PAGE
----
Manual therapy of the cervical spine has sometimes been linked with serious adverse events involving compromise of the craniocervical arteries. Ultrasound studies have shown certain neck positions can change craniocervical arterial blood flow velocities, however, findings do not agree. Assuming that knowledge about the effects of neck position on blood flow may assist clinicians avoid potentially hazardous practice, the authors conducted this study to examine the effects of selected manual therapeutic interventions on blood flow in the craniocervical arteries and blood supply to the brain using magnetic resonance angiography (MRA). The study was an experimental observational MRI study. Healthy adult volunteers were imaged using MRA in the following neck positions: neutral, rotation, rotation/distraction (similar to a Cyriax manipulation), C1-C2 rotation (similar to a Maitland or osteopathic manipulation), and distraction. Twenty healthy participants with a mean age of 33 years were imaged using 3T MRA. All participants had normal vascular anatomy. Average inflow to the brain in neutral was 6.98 ml/s and was not substantially changed by any of the test positions. They observed no significant difference in flow in any of the four arteries in any position from neutral, despite large individual variations. Only healthy asymptomatic individuals were investigated and a short section of the arteries only were imaged.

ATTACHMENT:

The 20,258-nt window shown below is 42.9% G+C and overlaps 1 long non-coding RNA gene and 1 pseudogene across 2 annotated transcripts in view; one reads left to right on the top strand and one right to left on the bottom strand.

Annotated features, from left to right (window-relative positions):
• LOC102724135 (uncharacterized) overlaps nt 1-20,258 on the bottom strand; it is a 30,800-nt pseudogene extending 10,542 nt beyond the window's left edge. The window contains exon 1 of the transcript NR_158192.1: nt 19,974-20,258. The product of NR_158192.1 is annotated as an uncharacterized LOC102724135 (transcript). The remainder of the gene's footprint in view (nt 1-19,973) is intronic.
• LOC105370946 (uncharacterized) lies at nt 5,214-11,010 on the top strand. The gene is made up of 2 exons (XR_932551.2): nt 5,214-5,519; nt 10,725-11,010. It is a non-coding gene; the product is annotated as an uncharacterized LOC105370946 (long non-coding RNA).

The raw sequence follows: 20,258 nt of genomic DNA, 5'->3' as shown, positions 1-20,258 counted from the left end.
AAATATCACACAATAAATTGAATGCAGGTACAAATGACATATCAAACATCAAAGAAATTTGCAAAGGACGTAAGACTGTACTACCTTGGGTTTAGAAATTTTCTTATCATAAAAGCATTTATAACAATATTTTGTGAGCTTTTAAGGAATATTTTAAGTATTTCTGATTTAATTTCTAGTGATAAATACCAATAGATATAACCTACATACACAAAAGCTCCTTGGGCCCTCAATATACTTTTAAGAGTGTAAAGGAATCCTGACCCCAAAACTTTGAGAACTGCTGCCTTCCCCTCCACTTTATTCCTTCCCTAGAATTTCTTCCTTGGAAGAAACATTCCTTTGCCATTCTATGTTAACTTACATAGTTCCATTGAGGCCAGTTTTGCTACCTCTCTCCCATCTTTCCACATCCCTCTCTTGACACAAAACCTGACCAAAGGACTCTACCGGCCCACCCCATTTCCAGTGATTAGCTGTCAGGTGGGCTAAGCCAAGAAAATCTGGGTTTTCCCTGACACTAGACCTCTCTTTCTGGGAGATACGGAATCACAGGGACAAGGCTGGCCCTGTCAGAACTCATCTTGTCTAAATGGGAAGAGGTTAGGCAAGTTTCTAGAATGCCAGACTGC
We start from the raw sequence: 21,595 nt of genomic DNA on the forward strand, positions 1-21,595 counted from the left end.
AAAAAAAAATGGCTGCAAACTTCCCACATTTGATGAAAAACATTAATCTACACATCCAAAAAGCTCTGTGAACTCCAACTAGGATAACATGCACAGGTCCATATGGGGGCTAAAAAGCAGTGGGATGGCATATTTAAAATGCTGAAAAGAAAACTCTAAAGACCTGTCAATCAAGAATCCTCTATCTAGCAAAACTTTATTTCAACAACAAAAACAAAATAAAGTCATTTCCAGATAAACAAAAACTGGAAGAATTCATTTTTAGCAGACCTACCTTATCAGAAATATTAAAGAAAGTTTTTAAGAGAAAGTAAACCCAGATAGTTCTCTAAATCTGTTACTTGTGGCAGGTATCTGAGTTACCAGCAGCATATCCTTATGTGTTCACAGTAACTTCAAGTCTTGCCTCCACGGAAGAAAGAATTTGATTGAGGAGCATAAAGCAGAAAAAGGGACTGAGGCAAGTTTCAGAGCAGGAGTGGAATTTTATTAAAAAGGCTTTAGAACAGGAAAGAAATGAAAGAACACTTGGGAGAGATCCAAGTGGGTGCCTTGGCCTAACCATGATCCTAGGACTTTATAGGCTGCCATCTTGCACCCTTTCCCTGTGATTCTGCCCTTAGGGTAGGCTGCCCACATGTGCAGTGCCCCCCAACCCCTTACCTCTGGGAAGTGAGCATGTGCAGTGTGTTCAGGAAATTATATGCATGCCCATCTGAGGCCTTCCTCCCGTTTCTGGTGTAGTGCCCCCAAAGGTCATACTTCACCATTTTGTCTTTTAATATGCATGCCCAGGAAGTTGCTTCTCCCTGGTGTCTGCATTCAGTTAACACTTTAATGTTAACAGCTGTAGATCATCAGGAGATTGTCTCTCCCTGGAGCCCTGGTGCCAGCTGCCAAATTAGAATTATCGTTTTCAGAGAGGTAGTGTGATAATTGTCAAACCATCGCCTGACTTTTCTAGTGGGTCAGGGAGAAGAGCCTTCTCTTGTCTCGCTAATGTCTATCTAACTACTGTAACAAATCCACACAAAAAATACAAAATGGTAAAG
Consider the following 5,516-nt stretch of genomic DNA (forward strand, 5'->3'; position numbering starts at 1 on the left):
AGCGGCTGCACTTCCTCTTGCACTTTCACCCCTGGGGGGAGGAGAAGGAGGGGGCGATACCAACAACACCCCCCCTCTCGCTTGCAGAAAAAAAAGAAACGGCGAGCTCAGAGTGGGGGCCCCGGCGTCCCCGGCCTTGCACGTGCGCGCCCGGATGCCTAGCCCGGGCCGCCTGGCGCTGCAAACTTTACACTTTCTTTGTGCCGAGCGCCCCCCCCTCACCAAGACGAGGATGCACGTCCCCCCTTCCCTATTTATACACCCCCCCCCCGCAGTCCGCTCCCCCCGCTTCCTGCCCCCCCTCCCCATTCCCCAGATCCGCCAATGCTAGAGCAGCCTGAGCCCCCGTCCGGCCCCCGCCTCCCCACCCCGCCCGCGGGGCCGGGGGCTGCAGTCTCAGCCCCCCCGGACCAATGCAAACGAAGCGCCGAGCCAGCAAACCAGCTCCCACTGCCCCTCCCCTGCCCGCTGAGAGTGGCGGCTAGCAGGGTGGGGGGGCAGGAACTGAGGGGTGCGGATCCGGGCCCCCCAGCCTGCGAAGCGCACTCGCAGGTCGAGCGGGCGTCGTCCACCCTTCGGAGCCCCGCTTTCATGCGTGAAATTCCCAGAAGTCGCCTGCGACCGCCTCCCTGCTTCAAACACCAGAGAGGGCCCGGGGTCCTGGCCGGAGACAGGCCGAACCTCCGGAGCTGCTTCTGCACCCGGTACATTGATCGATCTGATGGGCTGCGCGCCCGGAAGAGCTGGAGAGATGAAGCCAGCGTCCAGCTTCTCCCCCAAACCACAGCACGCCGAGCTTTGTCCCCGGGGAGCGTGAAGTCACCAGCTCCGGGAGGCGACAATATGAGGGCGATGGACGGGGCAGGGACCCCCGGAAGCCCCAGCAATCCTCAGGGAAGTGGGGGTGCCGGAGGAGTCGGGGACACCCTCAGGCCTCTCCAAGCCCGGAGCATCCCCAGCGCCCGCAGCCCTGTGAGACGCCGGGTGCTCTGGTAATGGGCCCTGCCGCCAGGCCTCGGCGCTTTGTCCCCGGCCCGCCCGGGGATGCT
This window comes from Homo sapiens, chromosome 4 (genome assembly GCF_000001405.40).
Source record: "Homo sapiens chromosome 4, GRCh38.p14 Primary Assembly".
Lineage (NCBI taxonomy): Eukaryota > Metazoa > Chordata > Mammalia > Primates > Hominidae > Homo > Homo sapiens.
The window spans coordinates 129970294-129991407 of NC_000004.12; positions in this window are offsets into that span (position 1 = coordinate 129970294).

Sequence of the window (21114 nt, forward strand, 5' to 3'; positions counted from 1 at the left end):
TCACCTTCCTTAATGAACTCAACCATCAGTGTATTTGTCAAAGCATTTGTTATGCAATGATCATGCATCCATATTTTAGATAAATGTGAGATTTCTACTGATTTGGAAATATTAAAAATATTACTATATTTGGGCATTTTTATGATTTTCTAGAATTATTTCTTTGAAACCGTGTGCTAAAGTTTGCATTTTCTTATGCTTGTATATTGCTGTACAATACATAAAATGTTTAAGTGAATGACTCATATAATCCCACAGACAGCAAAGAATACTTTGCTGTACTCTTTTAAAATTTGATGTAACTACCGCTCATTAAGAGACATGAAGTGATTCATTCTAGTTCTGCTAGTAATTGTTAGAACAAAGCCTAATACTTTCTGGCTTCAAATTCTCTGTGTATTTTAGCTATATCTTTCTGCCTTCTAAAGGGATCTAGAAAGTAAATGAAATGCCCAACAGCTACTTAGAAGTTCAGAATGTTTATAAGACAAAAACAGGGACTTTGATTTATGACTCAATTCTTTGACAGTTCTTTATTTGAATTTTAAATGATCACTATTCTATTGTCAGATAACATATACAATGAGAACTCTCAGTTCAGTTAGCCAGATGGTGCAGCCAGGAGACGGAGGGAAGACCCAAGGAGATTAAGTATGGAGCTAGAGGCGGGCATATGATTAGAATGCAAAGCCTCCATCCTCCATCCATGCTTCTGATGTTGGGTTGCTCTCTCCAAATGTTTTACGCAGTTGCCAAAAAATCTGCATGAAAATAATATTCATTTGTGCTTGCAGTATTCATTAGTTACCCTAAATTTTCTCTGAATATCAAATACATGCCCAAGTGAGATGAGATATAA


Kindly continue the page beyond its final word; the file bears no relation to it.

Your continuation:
The authors concluded that blood flow to the brain does not seem to be compromised by positions commonly used in manual therapy. They also said that positions using end-range neck rotation and distraction did not seem to be more dangerous to cerebral circulation than more segmentally localised techniques.